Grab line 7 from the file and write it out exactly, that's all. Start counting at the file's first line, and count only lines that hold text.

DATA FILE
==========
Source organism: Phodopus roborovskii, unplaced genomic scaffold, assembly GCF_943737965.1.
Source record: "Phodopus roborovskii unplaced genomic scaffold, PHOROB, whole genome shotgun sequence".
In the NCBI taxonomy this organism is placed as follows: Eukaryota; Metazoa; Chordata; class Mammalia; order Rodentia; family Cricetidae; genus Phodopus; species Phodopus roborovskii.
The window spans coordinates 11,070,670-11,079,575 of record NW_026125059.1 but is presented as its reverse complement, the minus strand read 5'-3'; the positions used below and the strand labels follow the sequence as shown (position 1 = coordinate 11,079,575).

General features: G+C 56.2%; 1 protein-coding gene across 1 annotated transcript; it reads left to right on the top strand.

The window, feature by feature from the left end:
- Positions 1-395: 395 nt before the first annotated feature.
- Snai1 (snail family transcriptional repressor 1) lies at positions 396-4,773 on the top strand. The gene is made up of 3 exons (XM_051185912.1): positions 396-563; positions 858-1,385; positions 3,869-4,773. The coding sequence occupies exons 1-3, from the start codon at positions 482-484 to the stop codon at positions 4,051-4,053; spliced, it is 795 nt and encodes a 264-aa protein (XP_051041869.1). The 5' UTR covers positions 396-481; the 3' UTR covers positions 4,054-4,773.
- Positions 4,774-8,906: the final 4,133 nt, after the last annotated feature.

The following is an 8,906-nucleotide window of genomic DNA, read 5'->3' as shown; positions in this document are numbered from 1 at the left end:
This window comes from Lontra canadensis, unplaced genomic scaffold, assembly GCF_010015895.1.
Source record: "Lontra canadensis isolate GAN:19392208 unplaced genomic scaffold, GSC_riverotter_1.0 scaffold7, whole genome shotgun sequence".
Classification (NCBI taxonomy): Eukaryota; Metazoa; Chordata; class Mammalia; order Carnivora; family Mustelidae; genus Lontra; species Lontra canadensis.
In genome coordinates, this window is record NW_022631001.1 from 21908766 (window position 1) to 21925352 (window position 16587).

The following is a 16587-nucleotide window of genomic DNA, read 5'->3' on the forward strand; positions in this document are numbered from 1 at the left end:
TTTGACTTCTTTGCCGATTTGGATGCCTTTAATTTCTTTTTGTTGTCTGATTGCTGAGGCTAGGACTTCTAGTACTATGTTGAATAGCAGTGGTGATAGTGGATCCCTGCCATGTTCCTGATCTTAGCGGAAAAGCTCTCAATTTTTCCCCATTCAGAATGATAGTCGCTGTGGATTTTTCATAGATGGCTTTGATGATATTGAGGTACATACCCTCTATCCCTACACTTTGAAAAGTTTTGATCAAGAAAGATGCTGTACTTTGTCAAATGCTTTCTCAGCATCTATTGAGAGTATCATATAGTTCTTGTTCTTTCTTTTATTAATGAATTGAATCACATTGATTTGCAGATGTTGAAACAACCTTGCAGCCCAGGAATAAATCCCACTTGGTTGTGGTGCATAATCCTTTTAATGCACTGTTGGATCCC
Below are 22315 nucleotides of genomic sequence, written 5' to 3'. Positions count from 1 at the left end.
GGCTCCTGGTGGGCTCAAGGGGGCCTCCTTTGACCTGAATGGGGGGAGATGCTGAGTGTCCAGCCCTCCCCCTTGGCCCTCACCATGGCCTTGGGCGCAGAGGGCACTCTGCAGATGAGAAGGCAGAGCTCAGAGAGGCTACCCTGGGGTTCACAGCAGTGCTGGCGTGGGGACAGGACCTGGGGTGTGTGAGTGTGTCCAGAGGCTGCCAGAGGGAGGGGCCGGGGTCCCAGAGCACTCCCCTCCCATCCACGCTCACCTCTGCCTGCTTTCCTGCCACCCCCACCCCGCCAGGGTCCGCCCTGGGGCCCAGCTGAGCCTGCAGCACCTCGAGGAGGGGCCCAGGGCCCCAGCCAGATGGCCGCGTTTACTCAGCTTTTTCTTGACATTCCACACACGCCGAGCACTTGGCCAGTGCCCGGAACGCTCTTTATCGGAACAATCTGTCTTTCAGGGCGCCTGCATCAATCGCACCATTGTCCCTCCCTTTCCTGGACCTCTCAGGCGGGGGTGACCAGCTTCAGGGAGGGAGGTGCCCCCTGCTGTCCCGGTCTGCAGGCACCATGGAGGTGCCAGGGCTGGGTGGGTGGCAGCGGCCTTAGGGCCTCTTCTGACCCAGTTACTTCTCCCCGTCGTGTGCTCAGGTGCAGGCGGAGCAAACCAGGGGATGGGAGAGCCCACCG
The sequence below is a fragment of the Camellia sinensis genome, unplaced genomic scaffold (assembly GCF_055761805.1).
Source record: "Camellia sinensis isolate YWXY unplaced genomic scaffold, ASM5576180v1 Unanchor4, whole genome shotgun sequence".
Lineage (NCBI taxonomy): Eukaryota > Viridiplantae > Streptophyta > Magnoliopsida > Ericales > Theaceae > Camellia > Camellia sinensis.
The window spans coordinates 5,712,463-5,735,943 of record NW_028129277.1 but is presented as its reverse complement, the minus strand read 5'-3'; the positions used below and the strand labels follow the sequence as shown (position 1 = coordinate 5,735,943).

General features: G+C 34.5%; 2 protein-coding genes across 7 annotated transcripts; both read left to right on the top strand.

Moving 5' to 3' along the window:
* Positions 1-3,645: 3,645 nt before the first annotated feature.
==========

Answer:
- Positions 1-395: 395 nt before the first annotated feature.